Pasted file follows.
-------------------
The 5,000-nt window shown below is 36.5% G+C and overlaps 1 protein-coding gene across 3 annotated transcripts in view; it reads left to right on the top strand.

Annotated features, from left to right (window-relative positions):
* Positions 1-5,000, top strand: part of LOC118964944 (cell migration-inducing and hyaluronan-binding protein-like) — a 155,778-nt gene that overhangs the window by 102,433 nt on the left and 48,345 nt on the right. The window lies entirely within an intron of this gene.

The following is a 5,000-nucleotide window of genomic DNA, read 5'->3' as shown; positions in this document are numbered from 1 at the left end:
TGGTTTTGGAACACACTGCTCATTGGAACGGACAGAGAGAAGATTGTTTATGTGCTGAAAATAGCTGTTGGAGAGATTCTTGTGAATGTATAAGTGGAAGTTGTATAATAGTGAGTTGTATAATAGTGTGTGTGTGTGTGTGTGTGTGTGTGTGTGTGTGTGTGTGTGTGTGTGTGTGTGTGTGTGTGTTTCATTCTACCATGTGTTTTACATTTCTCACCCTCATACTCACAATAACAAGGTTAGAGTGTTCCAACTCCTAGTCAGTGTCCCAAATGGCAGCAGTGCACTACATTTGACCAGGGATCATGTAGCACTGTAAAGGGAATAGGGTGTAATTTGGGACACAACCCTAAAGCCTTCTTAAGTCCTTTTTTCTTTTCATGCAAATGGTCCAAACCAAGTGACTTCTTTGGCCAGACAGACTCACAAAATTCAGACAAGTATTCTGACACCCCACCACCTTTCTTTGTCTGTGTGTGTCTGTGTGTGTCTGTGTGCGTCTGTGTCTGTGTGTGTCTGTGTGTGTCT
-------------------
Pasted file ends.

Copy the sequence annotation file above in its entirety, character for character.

The 5,000-nt window shown below is 36.5% G+C and overlaps 1 protein-coding gene across 3 annotated transcripts in view; it reads left to right on the top strand.

Annotated features, from left to right (window-relative positions):
* Positions 1-5,000, top strand: part of LOC118964944 (cell migration-inducing and hyaluronan-binding protein-like) — a 155,778-nt gene that overhangs the window by 102,433 nt on the left and 48,345 nt on the right. The window lies entirely within an intron of this gene.

The following is a 5,000-nucleotide window of genomic DNA, read 5'->3' as shown; positions in this document are numbered from 1 at the left end:
TGGTTTTGGAACACACTGCTCATTGGAACGGACAGAGAGAAGATTGTTTATGTGCTGAAAATAGCTGTTGGAGAGATTCTTGTGAATGTATAAGTGGAAGTTGTATAATAGTGAGTTGTATAATAGTGTGTGTGTGTGTGTGTGTGTGTGTGTGTGTGTGTGTGTGTGTGTGTGTGTGTGTGTGTGTGTTTCATTCTACCATGTGTTTTACATTTCTCACCCTCATACTCACAATAACAAGGTTAGAGTGTTCCAACTCCTAGTCAGTGTCCCAAATGGCAGCAGTGCACTACATTTGACCAGGGATCATGTAGCACTGTAAAGGGAATAGGGTGTAATTTGGGACACAACCCTAAAGCCTTCTTAAGTCCTTTTTTCTTTTCATGCAAATGGTCCAAACCAAGTGACTTCTTTGGCCAGACAGACTCACAAAATTCAGACAAGTATTCTGACACCCCACCACCTTTCTTTGTCTGTGTGTGTCTGTGTGTGTCTGTGTGCGTCTGTGTCTGTGTGTGTCTGTGTGTGTCT